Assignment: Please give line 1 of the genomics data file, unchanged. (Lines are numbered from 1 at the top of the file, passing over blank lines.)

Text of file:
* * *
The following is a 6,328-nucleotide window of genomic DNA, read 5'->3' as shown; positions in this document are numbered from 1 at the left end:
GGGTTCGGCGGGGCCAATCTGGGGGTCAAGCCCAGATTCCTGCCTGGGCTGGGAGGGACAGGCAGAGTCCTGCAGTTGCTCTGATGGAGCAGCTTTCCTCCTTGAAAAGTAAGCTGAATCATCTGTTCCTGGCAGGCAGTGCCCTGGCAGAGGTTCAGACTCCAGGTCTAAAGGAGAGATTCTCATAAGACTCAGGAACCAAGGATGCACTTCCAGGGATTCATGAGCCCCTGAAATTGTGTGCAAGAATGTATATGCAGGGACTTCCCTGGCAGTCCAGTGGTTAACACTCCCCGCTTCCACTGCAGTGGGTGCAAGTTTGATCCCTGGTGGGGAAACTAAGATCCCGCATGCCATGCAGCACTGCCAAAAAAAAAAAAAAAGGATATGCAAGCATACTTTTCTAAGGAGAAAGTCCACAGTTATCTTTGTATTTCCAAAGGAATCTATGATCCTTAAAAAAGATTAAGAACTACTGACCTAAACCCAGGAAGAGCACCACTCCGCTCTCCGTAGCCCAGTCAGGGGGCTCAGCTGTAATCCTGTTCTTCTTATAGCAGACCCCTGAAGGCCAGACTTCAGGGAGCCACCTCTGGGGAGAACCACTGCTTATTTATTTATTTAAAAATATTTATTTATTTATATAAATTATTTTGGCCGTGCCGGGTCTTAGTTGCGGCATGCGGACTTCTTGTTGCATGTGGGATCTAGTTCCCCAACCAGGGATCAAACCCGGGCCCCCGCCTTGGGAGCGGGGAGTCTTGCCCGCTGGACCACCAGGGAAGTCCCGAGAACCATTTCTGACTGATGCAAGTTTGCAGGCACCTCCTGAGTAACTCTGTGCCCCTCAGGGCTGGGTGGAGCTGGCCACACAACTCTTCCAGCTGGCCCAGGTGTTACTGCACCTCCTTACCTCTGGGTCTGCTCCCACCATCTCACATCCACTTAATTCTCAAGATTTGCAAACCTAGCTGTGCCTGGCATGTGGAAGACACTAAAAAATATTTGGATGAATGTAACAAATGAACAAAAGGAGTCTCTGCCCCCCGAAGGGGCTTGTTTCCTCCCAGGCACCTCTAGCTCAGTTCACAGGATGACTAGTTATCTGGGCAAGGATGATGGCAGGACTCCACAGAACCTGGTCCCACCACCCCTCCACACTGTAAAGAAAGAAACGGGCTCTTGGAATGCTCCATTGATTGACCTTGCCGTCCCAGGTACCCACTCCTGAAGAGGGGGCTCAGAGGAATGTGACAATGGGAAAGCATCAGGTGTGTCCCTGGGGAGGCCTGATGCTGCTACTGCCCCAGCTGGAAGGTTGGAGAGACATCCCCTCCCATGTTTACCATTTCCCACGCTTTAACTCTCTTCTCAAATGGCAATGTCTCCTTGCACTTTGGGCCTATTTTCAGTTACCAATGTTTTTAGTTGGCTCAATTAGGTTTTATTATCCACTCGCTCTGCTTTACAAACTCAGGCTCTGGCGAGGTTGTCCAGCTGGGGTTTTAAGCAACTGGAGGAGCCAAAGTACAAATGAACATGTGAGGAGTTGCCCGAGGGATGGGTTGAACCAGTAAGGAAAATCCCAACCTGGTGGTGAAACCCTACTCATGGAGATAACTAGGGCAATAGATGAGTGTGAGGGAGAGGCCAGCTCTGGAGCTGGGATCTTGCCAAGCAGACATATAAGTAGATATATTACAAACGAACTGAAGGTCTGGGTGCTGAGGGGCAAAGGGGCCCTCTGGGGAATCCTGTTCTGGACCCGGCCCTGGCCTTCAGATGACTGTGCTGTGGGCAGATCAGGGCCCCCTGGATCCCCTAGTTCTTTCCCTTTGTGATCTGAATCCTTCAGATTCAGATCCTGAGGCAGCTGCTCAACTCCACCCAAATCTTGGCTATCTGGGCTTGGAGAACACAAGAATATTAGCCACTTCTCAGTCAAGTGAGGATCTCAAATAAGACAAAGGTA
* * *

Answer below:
The following is a 6,328-nucleotide window of genomic DNA, read 5'->3' as shown; positions in this document are numbered from 1 at the left end: